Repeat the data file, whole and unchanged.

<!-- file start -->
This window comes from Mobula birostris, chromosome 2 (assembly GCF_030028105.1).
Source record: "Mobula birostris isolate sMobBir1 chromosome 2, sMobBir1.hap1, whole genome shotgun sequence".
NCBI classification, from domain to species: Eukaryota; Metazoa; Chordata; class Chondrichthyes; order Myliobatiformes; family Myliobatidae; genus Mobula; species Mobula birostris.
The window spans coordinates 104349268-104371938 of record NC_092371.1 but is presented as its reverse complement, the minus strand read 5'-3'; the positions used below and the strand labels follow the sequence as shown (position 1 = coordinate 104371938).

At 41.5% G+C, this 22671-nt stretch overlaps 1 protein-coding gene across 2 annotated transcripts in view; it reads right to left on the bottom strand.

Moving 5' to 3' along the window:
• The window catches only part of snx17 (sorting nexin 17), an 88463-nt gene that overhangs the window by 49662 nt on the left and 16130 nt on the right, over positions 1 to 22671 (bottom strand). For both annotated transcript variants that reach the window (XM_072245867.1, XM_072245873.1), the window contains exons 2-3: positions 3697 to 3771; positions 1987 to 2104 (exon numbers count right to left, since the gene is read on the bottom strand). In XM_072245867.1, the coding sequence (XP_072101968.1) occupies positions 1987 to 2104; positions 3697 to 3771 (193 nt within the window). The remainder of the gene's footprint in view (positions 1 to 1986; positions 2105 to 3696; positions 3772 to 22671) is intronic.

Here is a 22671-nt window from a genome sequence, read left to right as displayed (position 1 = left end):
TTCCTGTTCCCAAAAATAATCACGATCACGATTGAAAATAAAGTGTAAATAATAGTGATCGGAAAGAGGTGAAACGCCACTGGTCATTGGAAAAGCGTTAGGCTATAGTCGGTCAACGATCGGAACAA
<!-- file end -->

This window comes from Mobula birostris, chromosome 2 (assembly GCF_030028105.1).
Source record: "Mobula birostris isolate sMobBir1 chromosome 2, sMobBir1.hap1, whole genome shotgun sequence".
NCBI classification, from domain to species: Eukaryota; Metazoa; Chordata; class Chondrichthyes; order Myliobatiformes; family Myliobatidae; genus Mobula; species Mobula birostris.
The window spans coordinates 104349268-104371938 of record NC_092371.1 but is presented as its reverse complement, the minus strand read 5'-3'; the positions used below and the strand labels follow the sequence as shown (position 1 = coordinate 104371938).

At 41.5% G+C, this 22671-nt stretch overlaps 1 protein-coding gene across 2 annotated transcripts in view; it reads right to left on the bottom strand.

Moving 5' to 3' along the window:
• The window catches only part of snx17 (sorting nexin 17), an 88463-nt gene that overhangs the window by 49662 nt on the left and 16130 nt on the right, over positions 1 to 22671 (bottom strand). For both annotated transcript variants that reach the window (XM_072245867.1, XM_072245873.1), the window contains exons 2-3: positions 3697 to 3771; positions 1987 to 2104 (exon numbers count right to left, since the gene is read on the bottom strand). In XM_072245867.1, the coding sequence (XP_072101968.1) occupies positions 1987 to 2104; positions 3697 to 3771 (193 nt within the window). The remainder of the gene's footprint in view (positions 1 to 1986; positions 2105 to 3696; positions 3772 to 22671) is intronic.

Here is a 22671-nt window from a genome sequence, read left to right as displayed (position 1 = left end):
TTCCTGTTCCCAAAAATAATCACGATCACGATTGAAAATAAAGTGTAAATAATAGTGATCGGAAAGAGGTGAAACGCCACTGGTCATTGGAAAAGCGTTAGGCTATAGTCGGTCAACGATCGGAACAA